Hassan Fathy, 1900 to 1989, was an Egyptian architect and a pioneer of sustainable architecture. His philosophy emphasized building with local materials and traditional techniques. He revived the lost skill of building homes and streets out of clay bricks, and out of that native material, built houses, mosques, and even an entire village.
Fathy had unconventional, almost romantic, views on the power of architecture to improve even the most humble home. His Westernized contemporaries dismissed his ideas as irrelevant – throwbacks to the past in a world eager to pursue modernity. Almost unknown in Western culture, his vision, so ahead of its time, is beginning to intrigue architects again.
Before beginning to design a blueprint, Fathy studied the ecological conditions of the proposed locale, especially considering which direction winds blow there during the 24 hours. He designed windows and walls pierced in lattice designs to create shade and allow cooling ventilation to run through the rooms. His wrote about his experiences with sustainable design in a seminal work, “Natural Energy and Vernacular Architecture, Principles and Examples With Reference To Hot Arid Climates.”
He had a passion for the simple beauty of curved lines, holding that rooms with walls and roofs designed around curves, rather than geometrical lines, have the power to heal.
Most of all, he believed that the poor deserve not only comfortable homes but also beautiful surroundings that reflect timeless Egyptian designs and Islamic themes.
Fathy’s students revered him as a sort of guru, but the Egyptian government, perhaps suspicious of his unconventional approach, failed to fund his projects to completion. Yet his projects survive, some physically on the ground and some in his collection of original blueprints, drawings, and published articles housed in the archives of the Aga Khan Trust for Culture in Geneva, Switzerland, and at the American University of Cairo.
Fathy’s most impressive project was the construction of New Gourna Village between 1946 and 1952 at Luxor, Egypt. (It’s in shambles) The residents of the original Gourna lived over the Thebes cemetery. They made their living robbing the Pharaonic tombs and selling the antiquities on. When the government woke up to the fact that priceless artifacts had been flowing out of Gourna for decades, they decided that the only way to stop the traffic was by relocating the residents. Although public officials had never been friendly toward Fathy, they granted him the construction of New Gourna in 1946.
Fathy proposed using clay bricks rather than cement to build New Gourna, although the skill had long since been forgotten in that part of Egypt. Having already successfully created clay buildings in Saudi Arabia, India and Greece, he brought skilled Nubian builders to teach the Gourna villagers. His reasoning was partly to use sustainable basic material and partly to provide the Gournians with a new, lucrative skill. Rather than robbing tombs, they would turn to agriculture, crafts, and brick-making.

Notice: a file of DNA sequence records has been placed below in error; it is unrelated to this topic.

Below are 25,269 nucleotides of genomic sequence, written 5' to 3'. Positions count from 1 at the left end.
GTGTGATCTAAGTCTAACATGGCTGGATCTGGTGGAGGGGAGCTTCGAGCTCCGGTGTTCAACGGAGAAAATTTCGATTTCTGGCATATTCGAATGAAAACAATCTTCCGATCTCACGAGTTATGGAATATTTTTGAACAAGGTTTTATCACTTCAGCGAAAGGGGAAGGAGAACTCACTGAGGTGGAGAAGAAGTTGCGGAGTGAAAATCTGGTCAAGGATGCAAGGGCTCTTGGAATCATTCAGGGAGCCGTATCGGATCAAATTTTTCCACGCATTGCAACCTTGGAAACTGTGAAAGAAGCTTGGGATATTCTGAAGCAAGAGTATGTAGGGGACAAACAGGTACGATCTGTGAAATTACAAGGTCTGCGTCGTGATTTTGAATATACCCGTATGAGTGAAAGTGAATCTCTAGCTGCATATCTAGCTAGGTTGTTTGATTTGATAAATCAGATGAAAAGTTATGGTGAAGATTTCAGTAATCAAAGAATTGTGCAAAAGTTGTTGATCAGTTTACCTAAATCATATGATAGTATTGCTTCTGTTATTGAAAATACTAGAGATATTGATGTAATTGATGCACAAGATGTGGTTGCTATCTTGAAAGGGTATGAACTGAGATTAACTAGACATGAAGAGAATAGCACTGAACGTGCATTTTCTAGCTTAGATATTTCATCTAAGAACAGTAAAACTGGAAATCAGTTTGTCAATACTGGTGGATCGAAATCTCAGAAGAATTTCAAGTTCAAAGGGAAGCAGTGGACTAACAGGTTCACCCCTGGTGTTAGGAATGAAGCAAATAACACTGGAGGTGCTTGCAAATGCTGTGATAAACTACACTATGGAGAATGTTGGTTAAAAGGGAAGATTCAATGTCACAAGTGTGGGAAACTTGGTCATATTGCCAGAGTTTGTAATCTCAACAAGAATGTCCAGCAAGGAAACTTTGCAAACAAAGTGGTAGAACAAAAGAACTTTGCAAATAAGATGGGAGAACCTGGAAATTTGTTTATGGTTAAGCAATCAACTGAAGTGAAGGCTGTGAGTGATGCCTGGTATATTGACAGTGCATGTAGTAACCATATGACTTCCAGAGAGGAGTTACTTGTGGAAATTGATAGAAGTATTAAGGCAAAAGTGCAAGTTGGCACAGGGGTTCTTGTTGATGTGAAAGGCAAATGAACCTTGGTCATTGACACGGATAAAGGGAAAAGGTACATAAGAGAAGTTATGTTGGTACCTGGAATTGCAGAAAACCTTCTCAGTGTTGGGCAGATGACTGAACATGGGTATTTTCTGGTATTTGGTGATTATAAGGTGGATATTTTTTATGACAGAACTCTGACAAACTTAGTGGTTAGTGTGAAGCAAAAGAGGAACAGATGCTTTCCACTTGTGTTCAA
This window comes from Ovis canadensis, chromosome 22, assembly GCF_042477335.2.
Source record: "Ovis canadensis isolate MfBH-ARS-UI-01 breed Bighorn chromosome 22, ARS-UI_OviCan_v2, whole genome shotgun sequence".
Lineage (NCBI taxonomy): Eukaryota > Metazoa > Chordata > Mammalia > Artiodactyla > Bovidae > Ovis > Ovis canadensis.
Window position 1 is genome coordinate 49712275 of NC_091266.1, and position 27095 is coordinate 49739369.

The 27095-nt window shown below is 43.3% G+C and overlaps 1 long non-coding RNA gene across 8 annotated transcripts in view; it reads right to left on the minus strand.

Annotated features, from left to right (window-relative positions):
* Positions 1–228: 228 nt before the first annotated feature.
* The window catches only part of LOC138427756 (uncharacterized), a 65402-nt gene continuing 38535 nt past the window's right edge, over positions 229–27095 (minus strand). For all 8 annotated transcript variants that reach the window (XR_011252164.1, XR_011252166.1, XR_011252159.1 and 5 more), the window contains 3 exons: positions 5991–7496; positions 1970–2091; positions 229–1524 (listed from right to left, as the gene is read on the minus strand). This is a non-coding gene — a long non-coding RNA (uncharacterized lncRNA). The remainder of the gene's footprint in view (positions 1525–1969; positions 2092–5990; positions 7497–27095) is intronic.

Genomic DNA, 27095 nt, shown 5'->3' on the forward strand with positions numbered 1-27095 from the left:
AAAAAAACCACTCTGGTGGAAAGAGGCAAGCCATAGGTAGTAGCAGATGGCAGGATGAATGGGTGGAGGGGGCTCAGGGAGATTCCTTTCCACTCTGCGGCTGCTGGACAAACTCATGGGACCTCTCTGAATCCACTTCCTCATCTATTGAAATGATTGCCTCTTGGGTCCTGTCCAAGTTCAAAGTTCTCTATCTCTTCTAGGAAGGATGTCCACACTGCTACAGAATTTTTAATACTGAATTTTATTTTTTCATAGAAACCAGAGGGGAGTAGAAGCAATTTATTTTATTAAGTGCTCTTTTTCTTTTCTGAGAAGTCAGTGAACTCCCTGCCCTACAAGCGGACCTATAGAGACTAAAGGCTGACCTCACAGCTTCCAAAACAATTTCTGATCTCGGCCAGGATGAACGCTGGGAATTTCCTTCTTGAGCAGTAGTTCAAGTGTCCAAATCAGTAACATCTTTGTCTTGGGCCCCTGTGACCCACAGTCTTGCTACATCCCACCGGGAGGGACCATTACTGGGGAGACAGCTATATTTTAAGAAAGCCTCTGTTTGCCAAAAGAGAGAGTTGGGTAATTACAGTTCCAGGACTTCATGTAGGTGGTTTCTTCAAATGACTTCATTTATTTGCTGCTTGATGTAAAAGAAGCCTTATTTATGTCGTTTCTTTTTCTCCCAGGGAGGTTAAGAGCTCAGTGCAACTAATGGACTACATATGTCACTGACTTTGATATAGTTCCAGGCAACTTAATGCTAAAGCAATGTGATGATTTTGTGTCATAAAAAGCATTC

He invited the Gournians to participate in planning the new village, using their input in planning its buildings and layout. Important spaces like the mosque, the boy’s school, the khan and market naturally took prominence, but he was careful to oversee the smallest details in every home; for example, long benches built inside houses and courtyards, which, covered with cushions, served as seating and even as beds for sleeping on during the hottest summer nights.
One anomaly was an outdoor theater, which still stands although it has never hosted a performance.
New Gourna village is now part of the World Heritage Centre property in Egypt. Its homes and khan are seriously deteriorating today under factors like climate change, overcrowding, and underground water seepage. The village’s population has grown through multiple families under the same roofs, as men acquire second or third wives. The foundations, based on clay and salt, are collapsing.
There is still no modern sewage system. Sewage cisterns originally regularly emptied by trucks going around the streets, are leaking into the ground. Residents, rightly concerned about the roofs over their heads, are clearing Fathy buildings away and building with concrete and red bricks. The Egyptian government neglects the situation.
An article published in the Cairo Observer in 2013 argues that Fathy’s beliefs idealized the concepts of sustainable construction to the detriment of the people living in his buildings.
It’s acknowledged that New Gourna and other projects of Fathy’s were not built to withstand future changes. But Gournians, vehemently attached to their village, welcome reconstruction via UNESCO’s World Heritage Centre, at the urging of the international association Save the Heritage Of Hassan Fathy.
“We want to rebuild Gourna in Hassan Fathy’s spirit, although not with his materials,” they say.
For Fathy’s spirit lives on. His “Architecture for the Poor: An Experiment in Rural Egypt” published in 1973, continues to inspire a new generation of architects around the world.
For more on Hassan Fathy and Gourna see:
Remembering Hassan Fathy – Egypt’s Green Architect Of the People
Hassan Fathy is the Middle East’s Father of Sustainable Architecture
13 Principles of Sustainable Architecture